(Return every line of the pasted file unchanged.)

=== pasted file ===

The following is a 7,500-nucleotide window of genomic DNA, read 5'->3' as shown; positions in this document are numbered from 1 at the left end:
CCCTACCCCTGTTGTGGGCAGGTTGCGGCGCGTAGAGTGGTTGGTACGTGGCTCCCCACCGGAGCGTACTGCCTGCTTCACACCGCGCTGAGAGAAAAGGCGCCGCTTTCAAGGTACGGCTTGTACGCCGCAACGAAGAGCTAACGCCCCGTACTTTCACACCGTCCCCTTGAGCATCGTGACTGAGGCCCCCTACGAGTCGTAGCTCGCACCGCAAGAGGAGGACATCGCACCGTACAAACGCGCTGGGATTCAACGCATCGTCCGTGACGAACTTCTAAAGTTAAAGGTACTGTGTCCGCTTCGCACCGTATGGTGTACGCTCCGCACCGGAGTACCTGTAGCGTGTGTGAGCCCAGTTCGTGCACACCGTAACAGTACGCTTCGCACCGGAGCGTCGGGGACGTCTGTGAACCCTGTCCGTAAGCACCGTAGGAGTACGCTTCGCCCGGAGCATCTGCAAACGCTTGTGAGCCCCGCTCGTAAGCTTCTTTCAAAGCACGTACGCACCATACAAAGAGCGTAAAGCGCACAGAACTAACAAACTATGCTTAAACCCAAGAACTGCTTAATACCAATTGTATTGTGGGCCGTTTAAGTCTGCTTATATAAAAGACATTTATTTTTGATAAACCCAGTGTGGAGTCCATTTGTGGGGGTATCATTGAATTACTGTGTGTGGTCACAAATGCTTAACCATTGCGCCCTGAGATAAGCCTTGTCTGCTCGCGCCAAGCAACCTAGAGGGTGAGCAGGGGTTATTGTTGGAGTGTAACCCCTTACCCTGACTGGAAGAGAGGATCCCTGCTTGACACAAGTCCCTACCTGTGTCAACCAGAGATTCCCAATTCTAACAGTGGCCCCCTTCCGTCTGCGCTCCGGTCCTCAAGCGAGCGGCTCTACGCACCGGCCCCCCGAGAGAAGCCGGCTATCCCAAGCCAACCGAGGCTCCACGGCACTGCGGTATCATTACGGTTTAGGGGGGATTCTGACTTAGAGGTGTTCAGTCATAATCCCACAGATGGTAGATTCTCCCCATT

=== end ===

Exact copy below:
The following is a 7,500-nucleotide window of genomic DNA, read 5'->3' as shown; positions in this document are numbered from 1 at the left end:
CCCTACCCCTGTTGTGGGCAGGTTGCGGCGCGTAGAGTGGTTGGTACGTGGCTCCCCACCGGAGCGTACTGCCTGCTTCACACCGCGCTGAGAGAAAAGGCGCCGCTTTCAAGGTACGGCTTGTACGCCGCAACGAAGAGCTAACGCCCCGTACTTTCACACCGTCCCCTTGAGCATCGTGACTGAGGCCCCCTACGAGTCGTAGCTCGCACCGCAAGAGGAGGACATCGCACCGTACAAACGCGCTGGGATTCAACGCATCGTCCGTGACGAACTTCTAAAGTTAAAGGTACTGTGTCCGCTTCGCACCGTATGGTGTACGCTCCGCACCGGAGTACCTGTAGCGTGTGTGAGCCCAGTTCGTGCACACCGTAACAGTACGCTTCGCACCGGAGCGTCGGGGACGTCTGTGAACCCTGTCCGTAAGCACCGTAGGAGTACGCTTCGCCCGGAGCATCTGCAAACGCTTGTGAGCCCCGCTCGTAAGCTTCTTTCAAAGCACGTACGCACCATACAAAGAGCGTAAAGCGCACAGAACTAACAAACTATGCTTAAACCCAAGAACTGCTTAATACCAATTGTATTGTGGGCCGTTTAAGTCTGCTTATATAAAAGACATTTATTTTTGATAAACCCAGTGTGGAGTCCATTTGTGGGGGTATCATTGAATTACTGTGTGTGGTCACAAATGCTTAACCATTGCGCCCTGAGATAAGCCTTGTCTGCTCGCGCCAAGCAACCTAGAGGGTGAGCAGGGGTTATTGTTGGAGTGTAACCCCTTACCCTGACTGGAAGAGAGGATCCCTGCTTGACACAAGTCCCTACCTGTGTCAACCAGAGATTCCCAATTCTAACAGTGGCCCCCTTCCGTCTGCGCTCCGGTCCTCAAGCGAGCGGCTCTACGCACCGGCCCCCCGAGAGAAGCCGGCTATCCCAAGCCAACCGAGGCTCCACGGCACTGCGGTATCATTACGGTTTAGGGGGGATTCTGACTTAGAGGTGTTCAGTCATAATCCCACAGATGGTAGATTCTCCCCATT